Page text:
Jurek and the Amazing Techno, Colored DreamWall

Jurek and the Amazing Techno, Colored DreamWall

The title is mostly a placeholder, as I haven't really figured out a name for it yet. This project is a wall hanging that consists of semi-large triangular pixels using discrete RGB LED's and PWM to control intensity levels of each LED, resulting in a 4096-color display.

Saturday, May 14, 2005

Even more success

LED PWM control
  • OK, so I had quite a few random, odd bugs in my code... nothing enough to make the individual PWM control not work, but certainly not helping my cause either.
  • The real cause of the problem was that I had 2 "if" statements at the beginning of my code that were needed for intializing the driver chip (2 separate registry entries needed to be written to in order to get the driver chip into the correct mode). The first one was getting executed fine (sometimes), but the second one rarely (read: never) got run because the TWI operates on interrupts and the code blows by it before the interrupt from the 1st "if" block gets properly taken care of.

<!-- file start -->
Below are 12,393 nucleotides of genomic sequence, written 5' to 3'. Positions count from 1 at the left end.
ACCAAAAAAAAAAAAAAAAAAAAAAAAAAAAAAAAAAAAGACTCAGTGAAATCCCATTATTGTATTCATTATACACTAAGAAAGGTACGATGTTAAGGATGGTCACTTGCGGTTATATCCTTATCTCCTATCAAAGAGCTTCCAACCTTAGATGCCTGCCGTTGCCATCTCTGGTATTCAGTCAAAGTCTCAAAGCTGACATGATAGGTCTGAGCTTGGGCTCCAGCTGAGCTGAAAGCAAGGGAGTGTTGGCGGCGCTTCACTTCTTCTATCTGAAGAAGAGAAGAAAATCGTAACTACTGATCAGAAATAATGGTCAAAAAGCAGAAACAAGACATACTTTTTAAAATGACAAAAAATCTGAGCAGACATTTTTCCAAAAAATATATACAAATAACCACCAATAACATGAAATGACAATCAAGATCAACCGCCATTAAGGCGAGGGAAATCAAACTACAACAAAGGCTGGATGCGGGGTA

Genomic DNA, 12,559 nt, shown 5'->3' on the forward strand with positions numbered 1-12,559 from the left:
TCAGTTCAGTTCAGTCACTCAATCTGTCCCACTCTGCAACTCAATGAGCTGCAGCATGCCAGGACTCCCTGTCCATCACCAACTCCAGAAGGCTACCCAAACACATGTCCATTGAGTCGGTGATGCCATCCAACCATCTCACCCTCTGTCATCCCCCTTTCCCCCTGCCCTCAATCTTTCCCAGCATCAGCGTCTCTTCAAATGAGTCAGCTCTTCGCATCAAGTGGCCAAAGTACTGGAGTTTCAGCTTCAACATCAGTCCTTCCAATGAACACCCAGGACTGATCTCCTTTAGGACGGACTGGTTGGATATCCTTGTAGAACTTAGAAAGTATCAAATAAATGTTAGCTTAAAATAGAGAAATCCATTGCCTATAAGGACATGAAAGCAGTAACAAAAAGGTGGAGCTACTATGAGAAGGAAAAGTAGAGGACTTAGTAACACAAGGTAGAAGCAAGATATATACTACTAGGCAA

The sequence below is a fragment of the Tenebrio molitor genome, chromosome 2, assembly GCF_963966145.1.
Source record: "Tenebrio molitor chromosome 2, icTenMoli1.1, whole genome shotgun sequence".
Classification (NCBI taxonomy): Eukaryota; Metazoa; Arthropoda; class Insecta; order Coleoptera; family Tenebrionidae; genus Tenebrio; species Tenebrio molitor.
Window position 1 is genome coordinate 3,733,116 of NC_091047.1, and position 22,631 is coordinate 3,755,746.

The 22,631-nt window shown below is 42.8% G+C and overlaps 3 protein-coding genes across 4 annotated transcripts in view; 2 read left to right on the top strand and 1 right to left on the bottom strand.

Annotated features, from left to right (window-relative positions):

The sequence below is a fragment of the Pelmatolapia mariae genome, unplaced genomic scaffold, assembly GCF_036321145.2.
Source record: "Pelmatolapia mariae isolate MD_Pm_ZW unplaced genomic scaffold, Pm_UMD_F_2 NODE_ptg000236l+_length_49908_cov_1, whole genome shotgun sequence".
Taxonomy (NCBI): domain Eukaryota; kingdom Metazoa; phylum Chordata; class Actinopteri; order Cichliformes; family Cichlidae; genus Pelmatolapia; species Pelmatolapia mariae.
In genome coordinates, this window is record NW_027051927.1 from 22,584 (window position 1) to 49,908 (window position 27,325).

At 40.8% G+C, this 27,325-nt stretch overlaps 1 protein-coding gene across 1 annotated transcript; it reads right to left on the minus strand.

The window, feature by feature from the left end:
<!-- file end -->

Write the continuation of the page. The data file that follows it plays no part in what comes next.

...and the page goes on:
• Anyway, I set it up differently, using a series of "while" loops between each step, waiting for the interrupt section to get finished before continuing on to the next config step. Then, the final step is as I had before, which is continually writing random (literally) values into each of the eight 8-bit registers (each register controls 2 LEDs).
  • By taking out all the wait loops in the interrupt code, I get quite a fast pulsing effect that's almost too much to stomach (makes my eyes hurt looking at it).
  • So now, my next steps for the code are:
    • Wire in an output port from the uC to the address pin of the driver chip to see if I can properly control the addressing of individual driver chips
    • Write up some framework for dealing with sending certain "classes" of messages to the driver chips more efficiently and programmatically.
LED color mixing
  • I actually sat down and calculated how big the resistors for each color should be (based on the voltage drop across each LED) and hooked up a test circuit to see if I could get the colors to blend again.
  • I grabbed my wonderful diffusing acrylic sheet, as well as a blank sheet of white paper, and turned the lights off to see if I could actually get all 3 colors to successfully blend into white. My first attempts weren't very good, but they were promising. The blue was WAY too powerful and the green WAY too weak (even though I was using 2 green LEDs to make up for it). I ended up basically doubling the calculated resistance for blue, as well as adding about 10% to the resistance for red, before I actually got something that wasn't an over-powered blueish white. Once I get LED's that actually match in luminosity, I think I'll be in good shape.



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